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From Graham Dumpleton <>
Subject Re: CVE-2013-5704 fix breaks mod_wsgi
Date Mon, 12 Jan 2015 12:20:42 GMT
On 12 January 2015 at 22:27, Joe Orton <> wrote:

> On Sat, Jan 10, 2015 at 09:04:12AM +1100, Graham Dumpleton wrote:
> > 1. Verify that recompiling mod_wsgi is actually sufficient given than my
> > direct use of request_rec isn't going to populate the extra fields and
> they
> > will remain NULL still. As trailers shouldn't be expected in context the
> > request_rec is being used directly by mod_wsgi those attributes shouldn't
> > be touched, but if that is the case, why would it be crashing without
> > recompilation happening. So need to also actually verify whether it can't
> > limp on as is for now if it isn't crashing.
> Yup, I should have mentioned that too.  You are right, we had to pach
> mod_wsgi to fix the issue properly as well:
> that can/should be surrounded with
> #if AP_MODULE_MAGIC_AT_LEAST(20120211, 37)
> ...
> #endif
> make it conditional on an httpd with those fields.  (Hadn't
> submitted that back upstream yet sorry - we wanted to find a "proper"
> solution httpd-side for this.)

The problem I have is that Linux distros who are back porting the change
aren't going to be updating MODULE_MAGIC_NUMBER.

So if I add:

#if AP_MODULE_MAGIC_AT_LEAST(20120211, 37)
    r->trailers_in = apr_table_make(r->pool, 5);
    r->trailers_out = apr_table_make(r->pool, 5);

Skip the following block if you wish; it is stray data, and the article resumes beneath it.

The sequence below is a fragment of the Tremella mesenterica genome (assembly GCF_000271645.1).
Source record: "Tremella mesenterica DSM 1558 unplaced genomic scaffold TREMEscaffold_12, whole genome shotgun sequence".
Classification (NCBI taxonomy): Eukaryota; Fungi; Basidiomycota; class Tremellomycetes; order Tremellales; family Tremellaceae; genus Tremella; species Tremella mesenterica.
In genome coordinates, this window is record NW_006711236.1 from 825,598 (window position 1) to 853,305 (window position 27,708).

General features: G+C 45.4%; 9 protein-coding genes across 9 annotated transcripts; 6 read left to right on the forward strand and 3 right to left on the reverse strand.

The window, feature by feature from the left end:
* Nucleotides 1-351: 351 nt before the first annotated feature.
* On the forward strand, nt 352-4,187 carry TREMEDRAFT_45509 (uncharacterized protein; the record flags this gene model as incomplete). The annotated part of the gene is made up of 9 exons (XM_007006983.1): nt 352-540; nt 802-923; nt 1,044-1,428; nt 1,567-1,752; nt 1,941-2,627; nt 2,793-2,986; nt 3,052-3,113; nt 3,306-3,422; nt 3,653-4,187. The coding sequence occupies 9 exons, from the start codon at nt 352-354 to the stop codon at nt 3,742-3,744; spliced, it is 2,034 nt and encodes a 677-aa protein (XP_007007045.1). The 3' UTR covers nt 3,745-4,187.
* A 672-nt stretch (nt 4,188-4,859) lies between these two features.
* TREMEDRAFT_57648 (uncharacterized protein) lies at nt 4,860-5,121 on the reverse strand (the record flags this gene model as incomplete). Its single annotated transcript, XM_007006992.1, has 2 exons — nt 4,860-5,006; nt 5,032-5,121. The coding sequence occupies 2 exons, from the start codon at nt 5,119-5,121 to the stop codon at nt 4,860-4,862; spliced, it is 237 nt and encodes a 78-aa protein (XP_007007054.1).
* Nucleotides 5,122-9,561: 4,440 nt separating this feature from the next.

This only helps if someone is using Apache 2.4.11 or later where
MODULE_MAGIC_NUMBER has been updated.

Someone who takes the latest mod_wsgi code with the above change and
compiles it against an Apache with back ported change will still find that
mod_wsgi will crash as that code will never be compiled in.

In short, I can't see that I have any way of detecting that an Apache
instance which has back ported the change is being used at compile time.

The only hack I can think of, is that for where
AP_MODULE_MAGIC_AT_LEAST(20120211, 37) doesn't succeed, I try and calculate
whether the 'useragent_ip' member of the structure is still likely to be
the last thing that can fit in the amount of memory allocated for the
request_rec and if it isn't and the following memory is enough to hold the
trailers_in and trailers_out pointers, that i somehow work out where they
would fall and set them. This could be fiddly because of struct packing

I know it is asking a lot and likely too late, but what would have helped
immensely in such cases where back ports occur which change structure sizes
is that a #define was added within the struct where the new members were

    char *useragent_ip;

#define CVE_2013_5704 1

    /** MIME trailer environment from the request */
    apr_table_t *trailers_in;
    /** MIME trailer environment from the response */
    apr_table_t *trailers_out;

I know this goes against the MODULE_MAGIC_NUMBER idea, but the magic number
doesn't help with back ported changes like this.

With such #define's then I could have had:

#if AP_MODULE_MAGIC_AT_LEAST(20120211, 37) || defined(CVE_2013_5704)
    r->trailers_in = apr_table_make(r->pool, 5);
    r->trailers_out = apr_table_make(r->pool, 5);

So right now it looks like I have to use the rather fragile approach of
trying to work out whether the size of request_rec is no larger without
actually being able to access the members, which if they didn't exist would
cause a compile time failure.


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